2.10.1: de Broglie paradox in $B({\mathbb C}^2)$
Axiom1 (measurement in $\S$2.7) includes the paradox ( that is, so called de Broglie paradox :"there is something faster than light"). In what follows, we shall explain de Broglie paradox in $B({\mathbb C}^2)$, though the original idea is mentioned in $B(L^2({\mathbb R}))$ (cf. $\S$11.2). Also, it should be noted that the argument below is essentially the same as the Stern=Gerlach experiment.
Example 2.37 [de Broglie paradox in $B({\mathbb C}^2)$ ] Let $H$ be a two dimensional Hilbert space, i.e., $H={\mathbb C}^2$. Consider the quantum basic structure:
\begin{align*} [B({\mathbb C}^2)\subseteq B({\mathbb C}^2 ) \subseteq {B({\mathbb C}^2 )}] \end{align*} Now consider the situation in the following Figure 2.11.Thus, we have the state $\rho = u \rangle \langle u $ $(\in {\frak S}^p(B({\mathbb C}^2)))$. Let $U (\in B({\mathbb C}^2 ))$ be an unitary operator such that
\begin{align*} U = \left[\begin{array}{ll} 1 & 0 \\ 0 & e^{i\pi/2 } \end{array}\right] \quad \end{align*} and let $\Phi: B({\mathbb C}^2) \to B({\mathbb C}^2) $ be the homomorphism such that \begin{align*} \Phi(F) = U^* F U \qquad (\forall F \in B({\mathbb C}^2) ) \end{align*}Consider the observable ${\mathsf O}_f=(\{1,2\}, 2^{\{1,2\}}, F)$ in $B({\mathbb C}^2 )$ such that
\begin{align*} & F(\{1\}) = f_1 \rangle \langle f_1  , \quad F(\{ 2 \}) = f_2 \rangle \langle f_2  \end{align*} and thus, define the observable $\Phi {\mathsf O}_f=(\{1,2\}, 2^{\{1,2\}}, \Phi F)$ by \begin{align*} \Phi F (\Xi) = U^* F(\Xi ) U \qquad (\forall \Xi \subseteq \{1, 2\} ) \end{align*}Let us explain Figure 2.38. The photon P with the state $u=\frac{1}{\sqrt{2}}( f_1+f_2 )$ ( precisely, $u \rangle \langle u $ ) rushed into the halfmirror 1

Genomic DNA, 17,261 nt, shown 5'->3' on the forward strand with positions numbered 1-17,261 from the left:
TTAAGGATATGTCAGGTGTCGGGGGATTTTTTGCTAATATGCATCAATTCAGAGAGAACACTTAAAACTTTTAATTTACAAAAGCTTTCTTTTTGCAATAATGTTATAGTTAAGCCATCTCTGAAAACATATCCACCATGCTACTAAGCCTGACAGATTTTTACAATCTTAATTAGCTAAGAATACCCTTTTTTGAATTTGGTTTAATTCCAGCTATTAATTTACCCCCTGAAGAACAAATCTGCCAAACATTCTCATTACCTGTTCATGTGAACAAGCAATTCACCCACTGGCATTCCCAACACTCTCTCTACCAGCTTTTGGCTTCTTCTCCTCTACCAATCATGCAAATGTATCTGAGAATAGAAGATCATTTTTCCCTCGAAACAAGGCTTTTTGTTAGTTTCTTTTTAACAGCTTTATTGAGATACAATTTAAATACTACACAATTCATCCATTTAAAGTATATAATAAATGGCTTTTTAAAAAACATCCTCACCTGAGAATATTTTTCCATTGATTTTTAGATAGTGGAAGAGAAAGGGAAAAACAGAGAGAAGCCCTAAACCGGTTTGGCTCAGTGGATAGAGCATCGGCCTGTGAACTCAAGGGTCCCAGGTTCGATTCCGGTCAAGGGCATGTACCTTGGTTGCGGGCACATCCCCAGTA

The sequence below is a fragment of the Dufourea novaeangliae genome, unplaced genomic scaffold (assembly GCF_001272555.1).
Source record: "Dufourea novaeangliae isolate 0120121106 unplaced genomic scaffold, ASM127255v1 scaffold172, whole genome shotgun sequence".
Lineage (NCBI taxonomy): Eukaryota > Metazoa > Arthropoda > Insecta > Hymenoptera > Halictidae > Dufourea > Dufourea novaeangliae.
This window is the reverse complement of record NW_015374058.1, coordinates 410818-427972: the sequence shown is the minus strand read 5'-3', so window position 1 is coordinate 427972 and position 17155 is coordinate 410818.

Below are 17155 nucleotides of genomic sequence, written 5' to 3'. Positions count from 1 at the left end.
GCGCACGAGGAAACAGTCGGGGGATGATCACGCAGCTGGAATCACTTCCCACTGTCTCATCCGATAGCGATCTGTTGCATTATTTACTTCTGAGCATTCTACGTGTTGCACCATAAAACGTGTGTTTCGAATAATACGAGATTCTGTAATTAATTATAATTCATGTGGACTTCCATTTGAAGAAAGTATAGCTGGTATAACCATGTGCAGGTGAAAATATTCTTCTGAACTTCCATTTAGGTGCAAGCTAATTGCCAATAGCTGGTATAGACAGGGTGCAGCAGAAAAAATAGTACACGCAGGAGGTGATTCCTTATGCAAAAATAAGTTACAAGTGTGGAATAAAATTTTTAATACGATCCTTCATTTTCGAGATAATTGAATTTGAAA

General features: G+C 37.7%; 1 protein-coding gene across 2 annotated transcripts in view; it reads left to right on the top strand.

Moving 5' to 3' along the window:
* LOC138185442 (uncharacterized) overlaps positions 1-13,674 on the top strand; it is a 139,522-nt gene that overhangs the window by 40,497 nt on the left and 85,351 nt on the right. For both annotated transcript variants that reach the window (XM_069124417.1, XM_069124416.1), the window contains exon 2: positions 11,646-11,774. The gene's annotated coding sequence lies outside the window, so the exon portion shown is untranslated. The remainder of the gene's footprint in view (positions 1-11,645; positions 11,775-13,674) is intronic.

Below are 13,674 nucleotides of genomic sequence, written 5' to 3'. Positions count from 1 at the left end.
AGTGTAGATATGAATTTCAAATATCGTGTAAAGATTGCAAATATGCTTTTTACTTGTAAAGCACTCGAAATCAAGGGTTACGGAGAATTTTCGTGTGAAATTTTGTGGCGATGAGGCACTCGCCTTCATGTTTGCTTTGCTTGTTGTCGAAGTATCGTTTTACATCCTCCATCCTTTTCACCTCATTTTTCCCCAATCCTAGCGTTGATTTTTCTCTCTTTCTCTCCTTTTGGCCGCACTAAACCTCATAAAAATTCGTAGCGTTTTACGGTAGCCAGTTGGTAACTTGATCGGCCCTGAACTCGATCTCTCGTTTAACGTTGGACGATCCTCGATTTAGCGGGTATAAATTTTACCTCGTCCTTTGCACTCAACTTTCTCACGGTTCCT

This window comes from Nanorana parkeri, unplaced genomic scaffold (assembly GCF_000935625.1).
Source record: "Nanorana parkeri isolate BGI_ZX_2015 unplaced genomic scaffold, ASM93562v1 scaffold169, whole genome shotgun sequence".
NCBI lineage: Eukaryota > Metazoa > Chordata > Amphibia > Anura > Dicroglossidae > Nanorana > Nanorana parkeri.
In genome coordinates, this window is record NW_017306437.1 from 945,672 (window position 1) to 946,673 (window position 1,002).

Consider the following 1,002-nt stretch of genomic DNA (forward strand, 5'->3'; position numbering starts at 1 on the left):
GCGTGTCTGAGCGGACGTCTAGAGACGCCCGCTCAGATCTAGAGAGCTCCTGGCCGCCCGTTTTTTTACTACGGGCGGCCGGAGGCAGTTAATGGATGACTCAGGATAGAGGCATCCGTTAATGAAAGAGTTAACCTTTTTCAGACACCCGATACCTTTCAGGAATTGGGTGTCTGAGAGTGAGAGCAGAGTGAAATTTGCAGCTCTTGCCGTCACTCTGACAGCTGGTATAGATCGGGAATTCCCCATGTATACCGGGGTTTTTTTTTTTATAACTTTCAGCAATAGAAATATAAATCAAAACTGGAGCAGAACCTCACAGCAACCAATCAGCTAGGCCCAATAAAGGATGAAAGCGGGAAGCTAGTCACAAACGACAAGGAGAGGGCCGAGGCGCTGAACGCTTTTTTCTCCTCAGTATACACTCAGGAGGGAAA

$(A_1):$  the $f_1$ part in $u$ passes through halfmirror 1, and goes along course 1 to photon detector $D_1$. 
$(A_2):$  the $f_2$ part in $u$ rebounds on halfmirror 1 (and strictly saying, the $f_2$ changes to ${\sqrt{1}}f_2$, we are not concerned with it ), and goes along course 2 to photon detector $D_2$. 
$(B):$  The probability that a $\left[\begin{array} \mbox{\rm measured\;\; value }1 \\ \mbox{measured value }2 \end{array}\right]$ is obtained by the measurement $ {\mathsf M}_{B({\mathbb C}^2)} ( \Phi{\mathsf O}_f, S_{[\rho]} ) $ is given by \begin{align*} \left[\begin{array}{l} \mbox{Tr}(\rho \cdot \Phi F(\{1\}) ) \\ \mbox{Tr}(\rho \cdot \Phi F(\{2\}) ) \end{array}\right] = \left[\begin{array}{l} \langle u, \Phi F(\{1\})u \rangle \\ \langle u, \Phi F(\{2\}) u \rangle \end{array}\right] = \left[\begin{array}{l} \langle Uu, F(\{1\}) Uu \rangle \\ \langle Uu, F(\{2\}) U u \rangle \end{array}\right] = \left[\begin{array}{l}  \langle u, f_1 \rangle^2 \\  \langle u, f_2 \rangle^2 \end{array}\right] = \left[\begin{array}{l} \frac{1}{2} \\ \frac{1}{2} \end{array}\right] \end{align*} 
$(C):$  Assume that

$\qquad \qquad $Fig. 1.1; history of worlddescriptions 
Or
be bothered in physics D in Figure 1.1 ( in $\S$1.1) !
$\fbox{Note 2.8}$  The de Broglie paradox (i.e., there may be something faster than light ) always appears in quantum mechanics. For example, the readers should confirm that it appears in Example 2.36 (SchternGerlach experiment). I think that